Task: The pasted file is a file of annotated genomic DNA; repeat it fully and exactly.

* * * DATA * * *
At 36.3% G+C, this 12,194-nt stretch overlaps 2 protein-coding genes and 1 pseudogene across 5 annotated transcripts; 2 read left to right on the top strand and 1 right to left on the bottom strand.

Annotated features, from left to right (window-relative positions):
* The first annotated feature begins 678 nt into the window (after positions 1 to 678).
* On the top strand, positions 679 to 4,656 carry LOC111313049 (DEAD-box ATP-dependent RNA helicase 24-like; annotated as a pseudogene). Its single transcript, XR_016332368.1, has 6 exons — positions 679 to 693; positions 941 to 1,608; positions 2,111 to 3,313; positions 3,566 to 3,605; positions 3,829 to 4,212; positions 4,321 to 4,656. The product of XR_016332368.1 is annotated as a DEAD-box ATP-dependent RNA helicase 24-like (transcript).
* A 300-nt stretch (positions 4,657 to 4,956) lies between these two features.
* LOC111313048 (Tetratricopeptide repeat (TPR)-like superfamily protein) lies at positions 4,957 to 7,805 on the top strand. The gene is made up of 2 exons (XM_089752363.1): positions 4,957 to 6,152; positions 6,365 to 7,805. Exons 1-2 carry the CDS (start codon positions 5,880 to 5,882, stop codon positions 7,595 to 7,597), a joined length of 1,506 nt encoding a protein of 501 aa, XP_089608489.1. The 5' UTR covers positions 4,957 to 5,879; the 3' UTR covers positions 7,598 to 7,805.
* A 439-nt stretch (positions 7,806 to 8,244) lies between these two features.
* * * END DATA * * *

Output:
At 36.3% G+C, this 12,194-nt stretch overlaps 2 protein-coding genes and 1 pseudogene across 5 annotated transcripts; 2 read left to right on the top strand and 1 right to left on the bottom strand.

Annotated features, from left to right (window-relative positions):
* The first annotated feature begins 678 nt into the window (after positions 1 to 678).
* On the top strand, positions 679 to 4,656 carry LOC111313049 (DEAD-box ATP-dependent RNA helicase 24-like; annotated as a pseudogene). Its single transcript, XR_016332368.1, has 6 exons — positions 679 to 693; positions 941 to 1,608; positions 2,111 to 3,313; positions 3,566 to 3,605; positions 3,829 to 4,212; positions 4,321 to 4,656. The product of XR_016332368.1 is annotated as a DEAD-box ATP-dependent RNA helicase 24-like (transcript).
* A 300-nt stretch (positions 4,657 to 4,956) lies between these two features.
* LOC111313048 (Tetratricopeptide repeat (TPR)-like superfamily protein) lies at positions 4,957 to 7,805 on the top strand. The gene is made up of 2 exons (XM_089752363.1): positions 4,957 to 6,152; positions 6,365 to 7,805. Exons 1-2 carry the CDS (start codon positions 5,880 to 5,882, stop codon positions 7,595 to 7,597), a joined length of 1,506 nt encoding a protein of 501 aa, XP_089608489.1. The 5' UTR covers positions 4,957 to 5,879; the 3' UTR covers positions 7,598 to 7,805.
* A 439-nt stretch (positions 7,806 to 8,244) lies between these two features.